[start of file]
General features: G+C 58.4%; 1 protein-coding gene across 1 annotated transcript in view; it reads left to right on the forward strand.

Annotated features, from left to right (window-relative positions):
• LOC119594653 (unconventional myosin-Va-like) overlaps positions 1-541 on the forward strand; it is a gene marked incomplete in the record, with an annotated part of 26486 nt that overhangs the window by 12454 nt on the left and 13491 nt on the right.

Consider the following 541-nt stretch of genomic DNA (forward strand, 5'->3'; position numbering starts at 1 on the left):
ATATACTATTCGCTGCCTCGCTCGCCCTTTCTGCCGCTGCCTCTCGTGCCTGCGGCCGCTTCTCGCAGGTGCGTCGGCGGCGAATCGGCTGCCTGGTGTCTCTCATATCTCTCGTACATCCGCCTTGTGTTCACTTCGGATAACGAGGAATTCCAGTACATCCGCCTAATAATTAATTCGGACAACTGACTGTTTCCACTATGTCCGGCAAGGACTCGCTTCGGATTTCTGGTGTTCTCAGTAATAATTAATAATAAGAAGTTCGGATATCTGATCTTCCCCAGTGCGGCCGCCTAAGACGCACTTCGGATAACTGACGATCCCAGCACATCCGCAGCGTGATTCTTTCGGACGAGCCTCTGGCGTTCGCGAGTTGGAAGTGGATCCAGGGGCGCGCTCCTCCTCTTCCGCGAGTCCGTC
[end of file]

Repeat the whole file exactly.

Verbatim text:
General features: G+C 58.4%; 1 protein-coding gene across 1 annotated transcript in view; it reads left to right on the forward strand.

Annotated features, from left to right (window-relative positions):
• LOC119594653 (unconventional myosin-Va-like) overlaps positions 1-541 on the forward strand; it is a gene marked incomplete in the record, with an annotated part of 26486 nt that overhangs the window by 12454 nt on the left and 13491 nt on the right.

Consider the following 541-nt stretch of genomic DNA (forward strand, 5'->3'; position numbering starts at 1 on the left):
ATATACTATTCGCTGCCTCGCTCGCCCTTTCTGCCGCTGCCTCTCGTGCCTGCGGCCGCTTCTCGCAGGTGCGTCGGCGGCGAATCGGCTGCCTGGTGTCTCTCATATCTCTCGTACATCCGCCTTGTGTTCACTTCGGATAACGAGGAATTCCAGTACATCCGCCTAATAATTAATTCGGACAACTGACTGTTTCCACTATGTCCGGCAAGGACTCGCTTCGGATTTCTGGTGTTCTCAGTAATAATTAATAATAAGAAGTTCGGATATCTGATCTTCCCCAGTGCGGCCGCCTAAGACGCACTTCGGATAACTGACGATCCCAGCACATCCGCAGCGTGATTCTTTCGGACGAGCCTCTGGCGTTCGCGAGTTGGAAGTGGATCCAGGGGCGCGCTCCTCCTCTTCCGCGAGTCCGTC